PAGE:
The Petroleum Marketers and Convenience Stores of Iowa (PMCI) is asking Iowa’s legislators to implement a grant program to replace aging underground gas and diesel storage tanks. Many tanks are approaching or exceeding their life of 25-30 years and, over time, can become susceptible to leaks and other environmental hazards, says Dawn Carlson, president, PMCI, which represents more than 2,000 business locations in Iowa. Storage tanks currently in place were not designed for higher level ethanol blends so installation of new tanks could enable retailers to offer higher blends in the future, Carlson adds.
Since 2006, Iowa has offered grants to fuel retailers who offer E85 to consumers. These grants are cost-share agreements with 50% of the project eligible for funding up to $50,000, whichever is less, Carlson says. “Retailers are required to submit a grant application with a proposal outlining their project. Eligibility is dependent upon the type of biofuel that is detailed in the grant application. For ethanol, a retailer would agree to dispense E85 for a period of five years. For biodiesel, a retailer would agree to dispense a minimum biodiesel blend of B2 for five years,” she explains.
“By simply extending the one cent/gallon Environmental Protection Charge (EPC) already collected at the dispenser, lawmakers could finish funding the cleanup of petroleum-contaminated sites and launch this new infrastructure grant program with no impact to the State Budget,” Carlson says. “A cost share program administered by the Underground Storage Tank Cleanup Fund Board would assist owners in replacing aged infrastructure with alternative fuel compatible infrastructure that will protect the environment and help advance biofuels.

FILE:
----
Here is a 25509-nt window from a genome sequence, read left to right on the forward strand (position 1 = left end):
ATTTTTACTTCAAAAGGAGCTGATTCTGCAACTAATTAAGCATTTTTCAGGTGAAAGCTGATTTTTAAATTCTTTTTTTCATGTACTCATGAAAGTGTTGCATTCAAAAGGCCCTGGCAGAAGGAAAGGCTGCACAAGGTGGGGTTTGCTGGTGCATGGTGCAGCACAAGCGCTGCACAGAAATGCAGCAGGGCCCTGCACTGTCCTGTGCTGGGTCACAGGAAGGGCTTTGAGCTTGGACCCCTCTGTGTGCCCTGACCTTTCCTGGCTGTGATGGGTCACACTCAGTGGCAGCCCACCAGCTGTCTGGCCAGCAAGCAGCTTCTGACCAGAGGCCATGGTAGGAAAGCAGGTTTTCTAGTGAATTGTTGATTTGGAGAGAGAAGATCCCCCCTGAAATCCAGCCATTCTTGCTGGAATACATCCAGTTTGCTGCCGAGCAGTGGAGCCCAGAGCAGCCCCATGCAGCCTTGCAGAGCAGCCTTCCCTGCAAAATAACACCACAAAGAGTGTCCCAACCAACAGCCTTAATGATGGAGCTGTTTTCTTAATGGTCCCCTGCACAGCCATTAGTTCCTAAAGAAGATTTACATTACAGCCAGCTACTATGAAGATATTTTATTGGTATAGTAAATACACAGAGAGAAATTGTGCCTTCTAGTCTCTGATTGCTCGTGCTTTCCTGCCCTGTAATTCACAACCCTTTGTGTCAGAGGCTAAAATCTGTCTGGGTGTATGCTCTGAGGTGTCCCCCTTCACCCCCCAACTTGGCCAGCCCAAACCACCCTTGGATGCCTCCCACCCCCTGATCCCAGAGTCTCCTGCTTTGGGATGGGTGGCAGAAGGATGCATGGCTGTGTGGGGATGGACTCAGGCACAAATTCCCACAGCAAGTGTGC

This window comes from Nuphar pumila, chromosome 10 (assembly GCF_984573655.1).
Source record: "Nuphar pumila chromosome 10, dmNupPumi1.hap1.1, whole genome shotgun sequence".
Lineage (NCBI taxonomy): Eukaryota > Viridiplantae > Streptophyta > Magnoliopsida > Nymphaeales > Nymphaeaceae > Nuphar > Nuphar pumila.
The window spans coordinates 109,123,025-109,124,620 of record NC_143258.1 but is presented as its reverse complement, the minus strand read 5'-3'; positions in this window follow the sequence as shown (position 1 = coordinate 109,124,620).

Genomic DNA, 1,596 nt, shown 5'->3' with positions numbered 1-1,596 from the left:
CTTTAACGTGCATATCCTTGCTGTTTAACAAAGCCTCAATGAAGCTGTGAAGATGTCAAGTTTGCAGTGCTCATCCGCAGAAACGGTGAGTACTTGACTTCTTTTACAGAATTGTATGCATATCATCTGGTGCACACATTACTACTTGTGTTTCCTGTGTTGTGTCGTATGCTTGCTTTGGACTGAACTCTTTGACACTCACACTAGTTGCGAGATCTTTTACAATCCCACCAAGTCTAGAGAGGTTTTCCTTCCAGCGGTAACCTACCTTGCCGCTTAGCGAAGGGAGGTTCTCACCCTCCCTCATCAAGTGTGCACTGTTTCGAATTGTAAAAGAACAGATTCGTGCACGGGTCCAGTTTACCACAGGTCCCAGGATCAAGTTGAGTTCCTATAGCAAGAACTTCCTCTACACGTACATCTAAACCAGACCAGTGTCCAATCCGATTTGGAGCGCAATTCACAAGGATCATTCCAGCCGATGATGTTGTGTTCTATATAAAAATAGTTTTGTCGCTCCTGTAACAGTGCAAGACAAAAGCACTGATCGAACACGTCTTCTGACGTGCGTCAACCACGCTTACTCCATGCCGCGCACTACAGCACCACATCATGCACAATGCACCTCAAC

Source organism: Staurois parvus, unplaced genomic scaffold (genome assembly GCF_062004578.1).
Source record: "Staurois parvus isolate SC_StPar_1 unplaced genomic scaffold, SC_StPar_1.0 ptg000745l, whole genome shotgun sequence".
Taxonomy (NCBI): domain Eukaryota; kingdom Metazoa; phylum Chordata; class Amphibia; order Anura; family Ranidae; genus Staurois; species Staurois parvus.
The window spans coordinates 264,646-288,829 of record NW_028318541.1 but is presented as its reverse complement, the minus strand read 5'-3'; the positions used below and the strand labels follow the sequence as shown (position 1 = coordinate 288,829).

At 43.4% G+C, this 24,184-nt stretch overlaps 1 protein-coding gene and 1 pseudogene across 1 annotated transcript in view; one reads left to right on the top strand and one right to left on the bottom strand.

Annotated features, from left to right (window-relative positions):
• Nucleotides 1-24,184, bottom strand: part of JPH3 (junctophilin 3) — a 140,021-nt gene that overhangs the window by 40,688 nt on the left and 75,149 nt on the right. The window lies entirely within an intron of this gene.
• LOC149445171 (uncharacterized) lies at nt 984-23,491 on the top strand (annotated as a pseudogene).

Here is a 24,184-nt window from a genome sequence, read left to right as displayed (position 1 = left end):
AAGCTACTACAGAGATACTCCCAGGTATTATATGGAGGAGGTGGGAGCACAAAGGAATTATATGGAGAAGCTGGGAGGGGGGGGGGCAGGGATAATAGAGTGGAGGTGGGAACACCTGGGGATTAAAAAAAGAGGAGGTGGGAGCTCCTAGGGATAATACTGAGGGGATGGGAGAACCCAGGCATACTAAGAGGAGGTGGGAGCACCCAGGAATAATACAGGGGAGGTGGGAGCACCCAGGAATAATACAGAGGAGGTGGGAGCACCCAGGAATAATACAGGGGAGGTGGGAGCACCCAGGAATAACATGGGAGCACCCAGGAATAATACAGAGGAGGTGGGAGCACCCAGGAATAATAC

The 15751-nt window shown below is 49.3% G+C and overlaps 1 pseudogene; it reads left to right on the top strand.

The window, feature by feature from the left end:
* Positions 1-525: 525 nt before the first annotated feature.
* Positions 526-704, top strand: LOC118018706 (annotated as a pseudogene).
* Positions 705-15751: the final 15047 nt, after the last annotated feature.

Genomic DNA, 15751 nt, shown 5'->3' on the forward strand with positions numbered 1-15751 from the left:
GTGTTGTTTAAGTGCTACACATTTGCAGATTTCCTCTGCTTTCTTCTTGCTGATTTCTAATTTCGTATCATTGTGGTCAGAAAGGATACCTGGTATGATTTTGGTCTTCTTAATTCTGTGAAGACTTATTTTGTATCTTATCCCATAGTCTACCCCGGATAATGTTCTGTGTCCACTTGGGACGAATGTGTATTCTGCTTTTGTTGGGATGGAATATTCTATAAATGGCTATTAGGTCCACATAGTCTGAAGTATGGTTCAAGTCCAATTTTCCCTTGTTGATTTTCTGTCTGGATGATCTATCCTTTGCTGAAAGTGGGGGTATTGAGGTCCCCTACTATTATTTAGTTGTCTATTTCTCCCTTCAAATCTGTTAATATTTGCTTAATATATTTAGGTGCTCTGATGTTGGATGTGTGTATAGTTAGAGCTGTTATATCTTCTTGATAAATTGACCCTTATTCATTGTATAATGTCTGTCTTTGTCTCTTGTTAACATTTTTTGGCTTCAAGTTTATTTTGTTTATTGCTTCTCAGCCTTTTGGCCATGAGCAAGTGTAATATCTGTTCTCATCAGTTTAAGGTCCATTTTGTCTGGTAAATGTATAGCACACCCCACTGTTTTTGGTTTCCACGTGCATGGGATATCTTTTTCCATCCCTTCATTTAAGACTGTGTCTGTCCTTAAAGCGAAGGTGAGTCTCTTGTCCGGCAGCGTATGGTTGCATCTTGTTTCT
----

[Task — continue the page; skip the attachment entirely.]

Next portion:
“If the legislature approves the request, we anticipate that virtually all of our members will install equipment that is listed by an independent testing laboratory as compatible with higher blends of ethanol,” Carlson says.
More than 100 PMCI member locations currently offer ethanol-blended gasoline above the typical E10. “It’s difficult to place an exact figure on how many more members may choose to offer higher ethanol blends through the use of this program. However, with infrastructure being one of the primary hurdles to the sale of higher ethanol blends, we anticipate that this legislation would be a very significant step towards allowing more retailers to make the decision to sell higher blends of ethanol,” Carlson says.
Carlson adds, “If the grant program is expanded, Iowa may be able to show other states a successful road map toward addressing the infrastructure barrier that exists for higher blends of ethanol with existing retail infrastructure.”
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